Patterns of daily and weekly food consumption. The upper illustration shows five different patterns of food consumption during a 24-h period. A: Eating three large meals plus snacks spread throughout a 16-h period of wakefulness; this is the common eating pattern of food consumption upon which the epidemic of obesity, diabetes, and associated chronic diseases has emerged. B–D: Examples if time-restricted eating patterns in which food is consumed as three (B) or two (C) regular size meals, or three small meals (D). E: Complete fast. Examples of weekly eating schedules are shown in the lower right. ER, energy restriction; IER, intermittent energy restriction; TRF, time-restricted feeding.

Future Directions

Further animal studies are required to better elucidate the cellular and molecular mechanisms by which meal frequency, IER, and TRF affect health and disease susceptibility, as well as the impact of eating patterns on extant disease processes in various experimental models. For example, it will be of great interest to know the effects of IER and TRF on gene expression, epigenetic markers (methylation and acetylation), and disease-relevant pathways in multiple tissues throughout the body and nervous system. The overlapping and complementary effects of exercise and healthy eating patterns on functionality and disease resistance should be elucidated. Intervention studies of IER and TRF, particularly randomized controlled trials (RCTs), should be performed in various groups of human subjects, including those who are healthy and those with diseases, such as obesity, diabetes, cancer, cardiovascular disease, and neurodegenerative disorders. RCTs should include functional outcomes as well as biomarkers relevant to disease risk and pathogenesis. Thus, far, relatively few RCTs of IER and TRF have been performed in human subjects, with the results of several studies of alternate-day and twice weekly energy restriction demonstrating weight loss and abdominal fat reduction and suggesting improvements in indicators of energy and lipid metabolism and inflammation (4446, 51, 61). On the other hand, a study of TRF in which healthy normal weight subjects consumed a balanced daily food intake within a 4-h or 12-h time period each day revealed no improvement (79, 80), which is similar to the lack of any short-term benefit of TRF in mice when the animals are fed a balanced diet (23). This finding suggests that the short-term benefits of TRF might depend on the diet and body composition. It will also be critical to evaluate long-term adherence of different subject populations to IER and TRF protocols to evaluate their feasibility for broad applications for sustained weight reduction and disease risk reduction.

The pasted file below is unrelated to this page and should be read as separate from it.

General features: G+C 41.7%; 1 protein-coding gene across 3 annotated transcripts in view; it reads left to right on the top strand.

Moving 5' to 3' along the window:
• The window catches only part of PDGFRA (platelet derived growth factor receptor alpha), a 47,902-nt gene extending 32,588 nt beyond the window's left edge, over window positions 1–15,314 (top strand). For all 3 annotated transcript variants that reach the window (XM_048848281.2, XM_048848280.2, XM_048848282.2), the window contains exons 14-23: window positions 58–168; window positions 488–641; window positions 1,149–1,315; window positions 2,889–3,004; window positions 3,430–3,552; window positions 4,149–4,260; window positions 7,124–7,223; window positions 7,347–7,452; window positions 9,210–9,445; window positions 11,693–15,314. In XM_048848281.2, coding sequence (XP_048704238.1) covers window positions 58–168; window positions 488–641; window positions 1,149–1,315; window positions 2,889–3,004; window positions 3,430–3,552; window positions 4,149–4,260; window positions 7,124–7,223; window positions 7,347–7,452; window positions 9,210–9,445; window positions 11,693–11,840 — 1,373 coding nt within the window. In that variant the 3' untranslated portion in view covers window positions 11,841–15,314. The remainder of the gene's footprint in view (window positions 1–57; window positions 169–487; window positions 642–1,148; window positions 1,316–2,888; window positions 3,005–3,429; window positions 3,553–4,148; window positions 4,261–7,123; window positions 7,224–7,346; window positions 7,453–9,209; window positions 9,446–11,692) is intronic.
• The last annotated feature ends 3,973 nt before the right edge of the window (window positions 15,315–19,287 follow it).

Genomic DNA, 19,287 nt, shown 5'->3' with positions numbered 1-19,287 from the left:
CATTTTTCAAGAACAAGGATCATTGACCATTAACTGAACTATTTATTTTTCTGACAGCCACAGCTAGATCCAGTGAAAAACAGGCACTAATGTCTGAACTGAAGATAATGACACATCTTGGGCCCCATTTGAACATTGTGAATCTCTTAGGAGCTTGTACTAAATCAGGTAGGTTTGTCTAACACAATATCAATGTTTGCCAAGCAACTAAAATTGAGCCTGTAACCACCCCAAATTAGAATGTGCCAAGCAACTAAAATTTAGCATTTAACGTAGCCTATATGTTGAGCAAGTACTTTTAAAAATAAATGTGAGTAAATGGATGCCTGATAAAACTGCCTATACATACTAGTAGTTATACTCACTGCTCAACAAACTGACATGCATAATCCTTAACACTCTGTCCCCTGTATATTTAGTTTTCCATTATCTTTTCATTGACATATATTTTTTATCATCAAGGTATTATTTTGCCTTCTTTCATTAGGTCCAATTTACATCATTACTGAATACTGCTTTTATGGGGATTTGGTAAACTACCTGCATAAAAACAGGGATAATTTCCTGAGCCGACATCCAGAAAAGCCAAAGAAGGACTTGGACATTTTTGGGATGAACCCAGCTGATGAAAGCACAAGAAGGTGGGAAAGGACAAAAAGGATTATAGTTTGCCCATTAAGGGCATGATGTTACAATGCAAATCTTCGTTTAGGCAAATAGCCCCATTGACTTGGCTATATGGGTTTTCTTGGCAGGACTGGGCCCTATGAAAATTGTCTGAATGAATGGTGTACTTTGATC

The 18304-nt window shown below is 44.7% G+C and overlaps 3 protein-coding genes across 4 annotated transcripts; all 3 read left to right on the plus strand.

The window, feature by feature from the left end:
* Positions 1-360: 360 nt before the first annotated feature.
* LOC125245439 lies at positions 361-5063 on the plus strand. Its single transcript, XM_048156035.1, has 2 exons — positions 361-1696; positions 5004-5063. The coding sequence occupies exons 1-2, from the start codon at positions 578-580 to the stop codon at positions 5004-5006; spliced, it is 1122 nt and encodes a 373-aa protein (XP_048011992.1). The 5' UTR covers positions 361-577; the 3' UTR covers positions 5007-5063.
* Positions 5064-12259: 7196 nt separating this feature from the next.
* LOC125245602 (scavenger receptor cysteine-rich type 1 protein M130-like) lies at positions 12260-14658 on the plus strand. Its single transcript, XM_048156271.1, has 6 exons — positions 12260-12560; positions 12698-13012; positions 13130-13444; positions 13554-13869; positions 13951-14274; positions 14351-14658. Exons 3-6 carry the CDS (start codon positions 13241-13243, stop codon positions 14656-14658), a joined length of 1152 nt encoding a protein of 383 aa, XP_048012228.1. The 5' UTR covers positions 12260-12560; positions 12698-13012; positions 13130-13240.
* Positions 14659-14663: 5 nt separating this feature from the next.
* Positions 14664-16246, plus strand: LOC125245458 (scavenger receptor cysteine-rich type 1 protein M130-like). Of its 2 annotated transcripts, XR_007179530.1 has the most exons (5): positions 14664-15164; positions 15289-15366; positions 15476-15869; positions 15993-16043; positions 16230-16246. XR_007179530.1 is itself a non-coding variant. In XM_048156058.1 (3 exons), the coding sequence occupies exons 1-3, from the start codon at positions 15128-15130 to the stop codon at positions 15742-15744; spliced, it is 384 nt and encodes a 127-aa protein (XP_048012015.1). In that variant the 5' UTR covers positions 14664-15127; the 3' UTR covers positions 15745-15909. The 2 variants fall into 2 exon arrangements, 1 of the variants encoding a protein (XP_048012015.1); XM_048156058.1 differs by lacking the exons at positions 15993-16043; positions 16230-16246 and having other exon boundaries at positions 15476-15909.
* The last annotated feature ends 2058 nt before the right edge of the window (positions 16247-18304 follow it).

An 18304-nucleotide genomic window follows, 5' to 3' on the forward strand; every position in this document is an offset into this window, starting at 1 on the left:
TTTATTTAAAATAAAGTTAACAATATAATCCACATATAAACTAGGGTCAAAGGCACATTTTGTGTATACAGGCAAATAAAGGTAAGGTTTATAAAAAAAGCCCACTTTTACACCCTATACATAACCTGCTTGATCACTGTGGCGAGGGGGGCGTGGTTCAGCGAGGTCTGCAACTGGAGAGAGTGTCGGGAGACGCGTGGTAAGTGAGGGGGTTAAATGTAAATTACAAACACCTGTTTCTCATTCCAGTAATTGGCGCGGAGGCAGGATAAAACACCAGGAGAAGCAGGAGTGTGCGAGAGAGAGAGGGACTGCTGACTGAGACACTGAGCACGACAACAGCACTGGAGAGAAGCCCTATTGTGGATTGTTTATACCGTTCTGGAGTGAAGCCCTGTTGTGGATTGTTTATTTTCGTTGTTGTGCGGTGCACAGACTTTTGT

Genetic factors can determine whether the lifespan of a particular strain of mouse or rat is increased, unaffected, or even decreased, by lifelong CR or TRF, with inbred animals generally responding less well to CR (81). Understanding the mechanism of TRF will help to predict whether a certain eating pattern is beneficial or whether individuals with specific genotype are predisposed to erratic eating patterns. Missense mutation in circadian clock component Per1 has been shown to affect eating patterns in mice (21). However, the presence of intact food anticipatory activity in SCN ablated rodents or those lacking functional circadian oscillator genes points to yet-unidentified genes and circuits in eating-pattern determination (82, 83). Humans are highly heterogeneous with regard to their genetic composition, epigenetic landscape, and the environmental factors to which they are exposed throughout life. It is therefore likely that there will be considerable variability among human subjects in the responses of their cells and organ systems (and overall health) to different eating patterns. Although there is sufficient evidence to suggest that CR and IER can improve health indicators in most or all obese human subjects (2), data are lacking with regard to normal weight subjects. Insight into genetic and epigenetic factors that affect responses to specific eating patterns could be obtained from RCTs of TRF and IER regimens in normal weight subjects in which biomarkers of health and disease risk are measured (blood pressure, heart rate variability, insulin resistance, lipid profiles, adipokines, ketones, and so forth).
It would be particularly valuable to design RCT in human subjects with head-to-head comparisons of multiple eating patterns, such as those shown in Fig. 3. Once the eating patterns that promote optimal health are established, what can be done to encourage, enable and empower individuals to modify their food choices and eating patterns? Implementing any such changes will be challenging, as a half-century of research on behavioral approaches to weight control suggests. That said, the field of behavioral science is continually evolving, as is the growth and quality of mobile information technology, which may serve to buttress efforts. We are hopeful that in the future, we may be better able to help individuals achieve the healthy behavior changes they desire.

Acknowledgments